School of Economic Science

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The School of Economic Science entrance, Mandeville Place, London.

The School of Economic Science (SES), also known as the School of Philosophy and the School of Practical Philosophy, is a worldwide organisation based in London.[1][2] By its own account, the meetings it provides "are not academic courses."[3] Its teachings are principally influenced by Advaita Vedanta,[4] an orthodox philosophical system of Hinduism,[5] as interpreted by SES leader Leon MacLaren (1910-1994), a lawyer.[6][7] It has a controversial reputation and is seen by some commentators as a cult or new religious movement.[8]

The SES advertises introductory courses in what it terms "Practical Philosophy", involving a meditative process known as 'The Exercise'[9] and discussion of European philosophers such as Plato and Marsilio Ficino as well as Advaita.[10] Those who continue involvement beyond 2–3 years mainly study Advaita;[11] they are encouraged to take up meditation and to undertake voluntary work to help with the running of the group, and to attend residential programmes.[12] It has a guru, Sri Vasudevananda Saraswati.[7] The SES has a large real estate portfolio including several mansions in Britain and America.[13][14][15][16] According to the British branch's financial statement for 2015, it ended that year with net assets (total reserves) of £22,630,000.[17]

The SES says it has a total of around 2300[3] participants in the UK branch and (as of 2012) a total of around 20,000 in up to 80 branches worldwide.[12][18][19] Operating under various names, there are branches in America, Canada, Venezuela, Australia, New Zealand, South Africa, Trinidad, Belgium, Cyprus, Greece, Holland, Malta, Spain, Ireland, Hungary, Germany, Israel and Argentina.[2][20] The head of all of these branches is what the SES calls its 'Senior Tutor', MacLaren's successor, Donald Lambie, who is also a lawyer.[3][7][21]

It has also founded the fee-paying, general education St James Independent Schools for children that incorporate SES doctrine.


The Ogden Mansion, owned by the School of Practical Philosophy in New York and put on sale in 2014 for $51 million[22]

The School of Economic Science was founded in 1938 by Andrew MacLaren MP under the name Henry George School of Economics.[19] The school was an "economics study group" that expounded the economic theories of the American economist Henry George.[19][23][24][25] Leon MacLaren "inherited" the school from his father, Andrew, and changed the school's focus to "the study of natural laws governing the relations between men in society."[19] Some references cite Andrew MacLaren as the founder of the School of Economic Science,[26] who was barred from the organisation's meetings after his son Leon took it over a few years later.[19][27]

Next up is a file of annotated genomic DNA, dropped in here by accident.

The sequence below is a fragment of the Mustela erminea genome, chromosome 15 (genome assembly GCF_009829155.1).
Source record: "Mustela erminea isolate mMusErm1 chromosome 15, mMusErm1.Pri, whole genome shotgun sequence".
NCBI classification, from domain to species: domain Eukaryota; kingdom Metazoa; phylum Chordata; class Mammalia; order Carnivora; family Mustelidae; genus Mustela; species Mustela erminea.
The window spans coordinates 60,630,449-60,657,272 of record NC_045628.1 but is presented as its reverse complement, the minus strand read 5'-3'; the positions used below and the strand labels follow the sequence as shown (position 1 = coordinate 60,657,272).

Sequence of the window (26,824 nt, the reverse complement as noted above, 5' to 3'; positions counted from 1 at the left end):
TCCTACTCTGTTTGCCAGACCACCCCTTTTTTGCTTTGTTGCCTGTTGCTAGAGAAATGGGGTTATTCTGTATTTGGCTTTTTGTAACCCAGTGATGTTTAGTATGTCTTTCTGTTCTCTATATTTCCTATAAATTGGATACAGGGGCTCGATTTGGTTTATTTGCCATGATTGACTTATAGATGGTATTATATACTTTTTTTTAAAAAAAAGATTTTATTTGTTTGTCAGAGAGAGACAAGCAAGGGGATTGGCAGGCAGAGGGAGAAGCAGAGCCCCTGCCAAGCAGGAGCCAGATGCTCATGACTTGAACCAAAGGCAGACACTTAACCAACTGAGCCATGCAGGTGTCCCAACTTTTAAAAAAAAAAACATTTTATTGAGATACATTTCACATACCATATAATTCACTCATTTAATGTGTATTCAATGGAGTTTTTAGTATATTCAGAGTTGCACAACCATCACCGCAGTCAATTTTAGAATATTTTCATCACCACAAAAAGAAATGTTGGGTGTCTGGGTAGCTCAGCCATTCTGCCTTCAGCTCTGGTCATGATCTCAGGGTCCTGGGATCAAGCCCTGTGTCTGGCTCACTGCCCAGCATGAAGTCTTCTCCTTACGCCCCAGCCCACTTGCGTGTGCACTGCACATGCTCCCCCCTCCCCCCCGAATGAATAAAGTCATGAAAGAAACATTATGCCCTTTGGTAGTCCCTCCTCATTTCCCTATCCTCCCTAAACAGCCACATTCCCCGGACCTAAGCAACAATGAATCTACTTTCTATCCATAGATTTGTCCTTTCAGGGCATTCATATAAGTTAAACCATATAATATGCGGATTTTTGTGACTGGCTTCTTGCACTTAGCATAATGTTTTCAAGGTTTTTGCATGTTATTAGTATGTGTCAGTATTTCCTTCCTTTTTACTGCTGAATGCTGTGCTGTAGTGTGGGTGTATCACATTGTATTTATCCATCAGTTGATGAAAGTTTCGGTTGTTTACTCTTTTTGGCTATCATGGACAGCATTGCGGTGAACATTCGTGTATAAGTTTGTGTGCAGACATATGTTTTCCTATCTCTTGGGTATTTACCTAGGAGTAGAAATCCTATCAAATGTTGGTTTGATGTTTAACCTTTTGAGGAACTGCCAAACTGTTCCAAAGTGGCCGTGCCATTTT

The organization's founders explored new possibilities for a system that would bring about economic justice against the background of the severe economic depression of the early 1930s. This approach to the study of economics led to the study of philosophy - "the love of wisdom" – in order to gain deeper insights into what they saw as the natural laws governing humanity and the origin of those laws.[citation needed]

Founder Leon MacLaren was influenced by the early-20th-century esotericist George Gurdjieff, praised as a charismatic intellectual who brought greater insight to Western thought, and rebuked as an egomaniacal charlatan who worked followers to exhaustion to break down personality.[28] MacLaren joined a group formed by followers of P.D. Ouspensky, a former student of Gurdjieff, and brought what he learned into SES.[28] MacLaren also studied the book The Realm of Art (1946), introduced its ideas to the SES and invited the author, Peter Goffin, to give lectures.[29][30]